``I think dealers would agree that this is a great thing for Kelly Tires if we execute it properly,'' he said, admitting, ``I'm sure there will be skepticism.''
If there was skepticism that day, then Kelly dealers kept it to themselves. Most told Tire Business they were pleased with Goodyear's plans for the Kelly brand and the organizational changes that mirror the former Kelly-Springfield Tire Co.'s operations. Joe Karnes, president and CEO of Burggraf Tire in Quapaw, Okla., said Goodyear's announcement was a step in the right direction of reinstituting the old Kelly culture.
He said he liked the idea of Kelly going OE because the brand will gain recognition and credibility with consumers as well as open markets dealers haven't seen before. Mr. Karnes also said he was glad Goodyear is bringing back the dealer advisory board.
``Our voice will be heard,'' he said. ``Sometimes we talk to our field representatives, and it doesn't always get back to management.''
Joe Flynn, president of Flynn's Tire Group in Mercer, Pa., said that if Kelly stays in the dealer network, the OE fitments definitely could be very good for dealers. He said he's excited that Goodyear is placing an emphasis on Kelly again, noting that since Kelly was integrated into Goodyear the brand has gotten lost in the ``Akron shuffle.''
``I think they have the right intentions,'' Mr. Flynn said.
Dennis Leipold, owner of Leipold Tire in Cuyahoga Falls, Ohio, did not attend the Kelleys Island event but told Tire Business he thinks Goodyear has recognized it should have adopted the Kelly culture when it integrated the brand and closed Kelly-Springfield in Cumberland. He said Kelly's move to Akron forced him to plan his inventory orders more carefully because of lower fill rates, and Goodyear's attitude the past few years has been that Kelly was not a brand that brought in the ``meat and potatoes.''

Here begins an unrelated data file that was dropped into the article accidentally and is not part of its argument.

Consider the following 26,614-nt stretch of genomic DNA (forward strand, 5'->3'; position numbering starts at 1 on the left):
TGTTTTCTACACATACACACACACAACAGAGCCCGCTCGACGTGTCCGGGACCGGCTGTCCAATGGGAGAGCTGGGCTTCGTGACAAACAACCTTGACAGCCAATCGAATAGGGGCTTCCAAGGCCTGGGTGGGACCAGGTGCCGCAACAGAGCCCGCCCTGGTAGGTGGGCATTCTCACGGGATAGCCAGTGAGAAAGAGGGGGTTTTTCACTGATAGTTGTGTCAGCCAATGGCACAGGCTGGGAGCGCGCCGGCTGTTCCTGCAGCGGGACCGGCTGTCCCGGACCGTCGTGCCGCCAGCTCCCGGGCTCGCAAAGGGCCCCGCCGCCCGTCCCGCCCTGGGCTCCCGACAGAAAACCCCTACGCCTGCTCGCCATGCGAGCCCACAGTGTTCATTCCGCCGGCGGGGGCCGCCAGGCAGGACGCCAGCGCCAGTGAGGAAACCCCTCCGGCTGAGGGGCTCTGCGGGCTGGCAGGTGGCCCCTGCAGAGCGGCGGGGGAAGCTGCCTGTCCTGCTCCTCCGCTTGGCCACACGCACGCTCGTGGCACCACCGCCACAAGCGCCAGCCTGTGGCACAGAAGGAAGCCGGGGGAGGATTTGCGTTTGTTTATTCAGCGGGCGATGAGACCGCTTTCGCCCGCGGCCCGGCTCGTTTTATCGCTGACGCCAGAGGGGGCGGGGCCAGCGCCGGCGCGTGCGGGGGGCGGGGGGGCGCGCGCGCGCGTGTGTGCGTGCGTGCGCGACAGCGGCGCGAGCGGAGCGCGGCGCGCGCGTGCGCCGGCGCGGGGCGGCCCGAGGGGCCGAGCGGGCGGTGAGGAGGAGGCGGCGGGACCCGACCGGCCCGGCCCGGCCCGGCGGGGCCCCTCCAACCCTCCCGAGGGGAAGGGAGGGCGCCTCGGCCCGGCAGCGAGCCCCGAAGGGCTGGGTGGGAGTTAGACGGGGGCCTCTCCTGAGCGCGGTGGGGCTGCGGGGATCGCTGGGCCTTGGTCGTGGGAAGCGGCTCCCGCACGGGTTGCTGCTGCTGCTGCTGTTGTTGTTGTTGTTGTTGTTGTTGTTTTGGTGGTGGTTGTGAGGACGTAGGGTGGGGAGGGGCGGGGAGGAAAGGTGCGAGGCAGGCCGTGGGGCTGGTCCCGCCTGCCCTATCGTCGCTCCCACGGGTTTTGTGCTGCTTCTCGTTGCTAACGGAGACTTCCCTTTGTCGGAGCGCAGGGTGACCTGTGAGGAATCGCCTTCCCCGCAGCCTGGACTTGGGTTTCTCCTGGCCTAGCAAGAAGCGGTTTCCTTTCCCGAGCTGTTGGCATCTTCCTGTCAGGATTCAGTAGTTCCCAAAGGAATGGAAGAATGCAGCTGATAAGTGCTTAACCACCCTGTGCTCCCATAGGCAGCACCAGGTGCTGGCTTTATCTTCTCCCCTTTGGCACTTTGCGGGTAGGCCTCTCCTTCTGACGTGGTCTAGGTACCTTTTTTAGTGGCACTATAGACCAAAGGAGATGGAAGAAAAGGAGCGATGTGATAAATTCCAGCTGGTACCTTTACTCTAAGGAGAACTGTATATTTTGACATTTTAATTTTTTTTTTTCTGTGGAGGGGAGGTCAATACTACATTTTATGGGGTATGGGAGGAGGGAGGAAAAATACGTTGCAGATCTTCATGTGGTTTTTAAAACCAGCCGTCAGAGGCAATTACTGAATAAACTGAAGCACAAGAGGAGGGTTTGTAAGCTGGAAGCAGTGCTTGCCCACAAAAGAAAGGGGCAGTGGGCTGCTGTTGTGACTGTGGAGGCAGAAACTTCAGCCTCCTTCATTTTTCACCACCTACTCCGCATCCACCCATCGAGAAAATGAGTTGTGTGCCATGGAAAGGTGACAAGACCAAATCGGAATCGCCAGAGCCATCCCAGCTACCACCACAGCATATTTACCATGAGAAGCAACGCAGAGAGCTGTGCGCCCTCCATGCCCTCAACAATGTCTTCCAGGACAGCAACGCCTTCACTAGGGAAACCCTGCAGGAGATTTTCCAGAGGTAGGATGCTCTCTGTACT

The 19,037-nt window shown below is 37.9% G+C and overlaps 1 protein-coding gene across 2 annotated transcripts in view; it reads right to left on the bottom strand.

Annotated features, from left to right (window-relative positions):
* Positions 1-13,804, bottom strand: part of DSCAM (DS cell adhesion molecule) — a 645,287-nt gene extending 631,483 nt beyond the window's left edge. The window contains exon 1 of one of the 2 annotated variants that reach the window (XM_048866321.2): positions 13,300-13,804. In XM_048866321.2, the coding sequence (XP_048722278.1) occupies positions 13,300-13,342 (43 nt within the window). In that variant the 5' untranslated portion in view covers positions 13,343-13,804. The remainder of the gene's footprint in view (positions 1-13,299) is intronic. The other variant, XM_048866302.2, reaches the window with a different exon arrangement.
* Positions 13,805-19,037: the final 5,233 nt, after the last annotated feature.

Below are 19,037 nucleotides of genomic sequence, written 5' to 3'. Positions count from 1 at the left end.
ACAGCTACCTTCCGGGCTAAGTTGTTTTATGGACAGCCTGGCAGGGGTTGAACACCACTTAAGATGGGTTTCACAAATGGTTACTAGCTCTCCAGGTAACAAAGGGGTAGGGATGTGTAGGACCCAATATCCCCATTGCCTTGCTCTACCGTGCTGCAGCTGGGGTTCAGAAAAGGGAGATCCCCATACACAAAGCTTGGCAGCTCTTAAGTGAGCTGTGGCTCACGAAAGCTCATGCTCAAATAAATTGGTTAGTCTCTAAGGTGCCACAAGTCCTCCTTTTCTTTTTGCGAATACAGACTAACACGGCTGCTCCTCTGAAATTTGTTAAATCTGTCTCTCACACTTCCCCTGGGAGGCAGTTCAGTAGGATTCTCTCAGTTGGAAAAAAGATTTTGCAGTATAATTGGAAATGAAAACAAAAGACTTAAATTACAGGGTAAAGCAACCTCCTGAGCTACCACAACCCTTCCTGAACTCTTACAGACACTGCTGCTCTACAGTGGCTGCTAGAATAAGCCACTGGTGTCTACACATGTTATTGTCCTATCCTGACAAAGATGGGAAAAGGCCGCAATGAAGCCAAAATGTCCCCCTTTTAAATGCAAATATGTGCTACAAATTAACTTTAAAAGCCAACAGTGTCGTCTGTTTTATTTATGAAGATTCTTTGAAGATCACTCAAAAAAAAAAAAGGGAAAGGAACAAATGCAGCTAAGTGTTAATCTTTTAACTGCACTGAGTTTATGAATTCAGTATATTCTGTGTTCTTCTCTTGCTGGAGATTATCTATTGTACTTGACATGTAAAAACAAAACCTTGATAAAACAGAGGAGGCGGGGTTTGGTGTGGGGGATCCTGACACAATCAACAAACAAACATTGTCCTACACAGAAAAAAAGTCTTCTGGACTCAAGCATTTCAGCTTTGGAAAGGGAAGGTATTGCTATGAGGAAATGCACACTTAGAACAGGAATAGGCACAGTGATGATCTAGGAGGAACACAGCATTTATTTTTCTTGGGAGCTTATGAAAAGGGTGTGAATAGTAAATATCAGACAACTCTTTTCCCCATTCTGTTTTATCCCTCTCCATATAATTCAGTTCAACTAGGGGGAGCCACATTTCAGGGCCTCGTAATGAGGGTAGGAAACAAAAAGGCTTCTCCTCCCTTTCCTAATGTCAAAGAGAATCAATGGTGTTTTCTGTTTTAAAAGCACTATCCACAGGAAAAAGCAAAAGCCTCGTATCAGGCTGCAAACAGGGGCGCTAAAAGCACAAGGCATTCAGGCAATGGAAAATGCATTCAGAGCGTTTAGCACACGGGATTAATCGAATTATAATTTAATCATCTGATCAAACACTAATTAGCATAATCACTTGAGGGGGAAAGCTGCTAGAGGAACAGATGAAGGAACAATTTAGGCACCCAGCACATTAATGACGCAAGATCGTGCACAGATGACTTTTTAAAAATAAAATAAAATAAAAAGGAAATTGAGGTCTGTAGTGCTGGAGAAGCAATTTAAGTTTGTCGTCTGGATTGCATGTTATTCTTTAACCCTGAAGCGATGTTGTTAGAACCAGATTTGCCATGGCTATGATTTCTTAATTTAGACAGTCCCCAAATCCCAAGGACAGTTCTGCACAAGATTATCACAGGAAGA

Mr. Leipold said he is now encouraged by what he called ``genuine care'' for the Kelly brand that he's seen from Jack Winterton, Goodyear's director of dealer sales/consumer tires, and Mr. Rich.
``I hope the cold, corporate culture is gone,'' he said.
Goodyear especially needs to stick to its pledge to keep Kelly within the independent dealer channel, Mr. Leipold said, adding that he hopes the OE positioning and advertising campaign will bring ``top-of-mind'' brand awareness to consumers who would otherwise buy competitors' tires.
``It's like moving from the farm league up to the majors,'' Mr. Leipold said of Kelly's OE position. ``It'll give a name to the tire. We're being threatened by Toyo, Kumho and Yokohama...It'll be a good thing for Kelly to stave off some of these foreign manufacturers that are making their mark in the market.''